I've just started the M(acac) lab this year, and it's gone pretty well. I'm looking forward to trying this idea next year!

We end our sophomore level inorganic lab with metal acac complexes synthesis and characterization: UV-vis, and magnetism by the Johnson Matthey magnetic susceptibility balance and by the Evans NMR method.  Last spring, I offered Hilary's learning object as an "extra" for anyone that wanted to give recrystallizations a try.  They could use their own metal acac complex or some of my "stock" material, built up from years of teaching this lab.

I had 3 students that were successful growing beautiful crystals, all by the solvent layering technique, although each discovered slightly different solvent pairings to use.  Cr(acac)3 and Fe(acac)3 grew as somewhat irregular-shaped hexagonal plates, several mm across.  One student grew beautiful thin needles of dark blue Cu(acac)2.  The needles grew up to 2-4 mm long.

The students had a lot of fun "playing" in the lab and enjoyed the colorful contrast to organic recrystallizations!  Their only prize was their pride, but that did not seem to matter. 

We make several acac complexes in a second year prac (different  students make different ones) and they recrystallise before characterisation.

I would suggest shortening the description of the process slightly - it is rather wordy at the moment and I doubt many students really follow it. Is this the first recrystallisation they have done?

Dr Madeleine Schultz Chemistry Queensland University of Technology Brisbane QLD 4001 Australia madeleine.schultz@qut.edu.au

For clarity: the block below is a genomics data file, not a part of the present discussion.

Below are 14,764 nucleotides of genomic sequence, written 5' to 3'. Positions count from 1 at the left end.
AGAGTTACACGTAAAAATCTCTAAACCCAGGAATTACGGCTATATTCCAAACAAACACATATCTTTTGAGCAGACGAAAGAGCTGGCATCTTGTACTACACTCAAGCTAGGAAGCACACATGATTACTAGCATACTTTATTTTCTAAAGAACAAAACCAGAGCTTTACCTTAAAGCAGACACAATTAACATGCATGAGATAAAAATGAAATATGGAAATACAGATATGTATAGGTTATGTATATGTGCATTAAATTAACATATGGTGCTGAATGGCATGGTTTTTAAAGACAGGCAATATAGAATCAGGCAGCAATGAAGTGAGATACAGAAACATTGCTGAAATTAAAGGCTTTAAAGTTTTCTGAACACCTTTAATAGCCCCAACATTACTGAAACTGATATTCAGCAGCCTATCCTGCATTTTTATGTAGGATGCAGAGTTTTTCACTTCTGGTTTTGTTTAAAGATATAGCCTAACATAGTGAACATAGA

My students are first year students who might very well be in their first college level chemistry class.  Although they do this lab at the end of the semester, they haven't done much synthesis (and only one crystallization and that one just by cooling down a solution) previously in the class.  If you come up with a shortened version that is more appropriate for advanced students, post it and we can link the activities together!   Thanks!   


A nice addition might be XRD powder patterns because a number of institutions have these available for students.  Not sure if anyone has the JCPDS files to "share", however.

Donald Linn

I have general chemistry students prepare Fe(acac)3 and Inorganic students competatively grow crystals for single crystal x-ray diffraction. The structure make a nice poster in the hallway.

This fall my inorganic students will grow five different varieties of M(acac)3 cyrstals for single-crystal analysis.  I'll offer up the powder XRD option as an extension for anyone interested.  If someone bites, I'll report back.

My inorganic lab students this fall made the Co, Cr, Fe, Mn, and Cu acac complexes.  The copper compound seemed to give us the most trouble -  it was a very fluffly compound to work with and not very soluble in anything.  The students were able to grow the long needle-like crystals of Cu(acac)2 that Maggie mentioned above, but when we tried to mount single crystals, we found the needles broke into multiple shards along the long axis.  The other groups had no problems growing nice crystals and collecting XRD data.  (I gave the copper group a .cif that I found online to use instead.)  We also took UV-vis and measured magnetic susceptibility with our Johnson-Matthey balance.  We skipped the Evans method this year due to time constraints.

Typically how long does it take for crystals of these complexes to begin to form?  Days?  Weeks?

days... he says years later...